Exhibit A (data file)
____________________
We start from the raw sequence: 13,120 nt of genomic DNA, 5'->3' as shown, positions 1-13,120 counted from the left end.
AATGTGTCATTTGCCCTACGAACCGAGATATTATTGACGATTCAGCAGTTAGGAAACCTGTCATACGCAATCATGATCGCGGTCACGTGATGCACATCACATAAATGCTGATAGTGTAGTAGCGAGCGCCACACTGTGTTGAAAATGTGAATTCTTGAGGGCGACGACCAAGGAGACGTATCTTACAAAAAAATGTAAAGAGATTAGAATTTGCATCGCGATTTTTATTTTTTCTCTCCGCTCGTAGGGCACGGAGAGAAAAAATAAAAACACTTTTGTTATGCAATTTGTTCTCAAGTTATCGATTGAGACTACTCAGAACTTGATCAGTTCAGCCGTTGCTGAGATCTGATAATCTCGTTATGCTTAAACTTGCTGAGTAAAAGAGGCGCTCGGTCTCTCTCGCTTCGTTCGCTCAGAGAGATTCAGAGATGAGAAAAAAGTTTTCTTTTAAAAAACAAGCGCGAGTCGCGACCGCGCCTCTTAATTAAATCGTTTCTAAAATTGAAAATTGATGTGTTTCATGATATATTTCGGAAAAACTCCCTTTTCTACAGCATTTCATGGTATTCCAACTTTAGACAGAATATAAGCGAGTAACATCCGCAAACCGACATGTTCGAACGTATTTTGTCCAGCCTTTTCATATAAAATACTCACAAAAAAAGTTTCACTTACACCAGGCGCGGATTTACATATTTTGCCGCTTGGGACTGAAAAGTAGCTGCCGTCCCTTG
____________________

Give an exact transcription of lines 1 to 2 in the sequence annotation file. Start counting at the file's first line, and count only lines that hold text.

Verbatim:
We start from the raw sequence: 13,120 nt of genomic DNA, 5'->3' as shown, positions 1-13,120 counted from the left end.
AATGTGTCATTTGCCCTACGAACCGAGATATTATTGACGATTCAGCAGTTAGGAAACCTGTCATACGCAATCATGATCGCGGTCACGTGATGCACATCACATAAATGCTGATAGTGTAGTAGCGAGCGCCACACTGTGTTGAAAATGTGAATTCTTGAGGGCGACGACCAAGGAGACGTATCTTACAAAAAAATGTAAAGAGATTAGAATTTGCATCGCGATTTTTATTTTTTCTCTCCGCTCGTAGGGCACGGAGAGAAAAAATAAAAACACTTTTGTTATGCAATTTGTTCTCAAGTTATCGATTGAGACTACTCAGAACTTGATCAGTTCAGCCGTTGCTGAGATCTGATAATCTCGTTATGCTTAAACTTGCTGAGTAAAAGAGGCGCTCGGTCTCTCTCGCTTCGTTCGCTCAGAGAGATTCAGAGATGAGAAAAAAGTTTTCTTTTAAAAAACAAGCGCGAGTCGCGACCGCGCCTCTTAATTAAATCGTTTCTAAAATTGAAAATTGATGTGTTTCATGATATATTTCGGAAAAACTCCCTTTTCTACAGCATTTCATGGTATTCCAACTTTAGACAGAATATAAGCGAGTAACATCCGCAAACCGACATGTTCGAACGTATTTTGTCCAGCCTTTTCATATAAAATACTCACAAAAAAAGTTTCACTTACACCAGGCGCGGATTTACATATTTTGCCGCTTGGGACTGAAAAGTAGCTGCCGTCCCTTG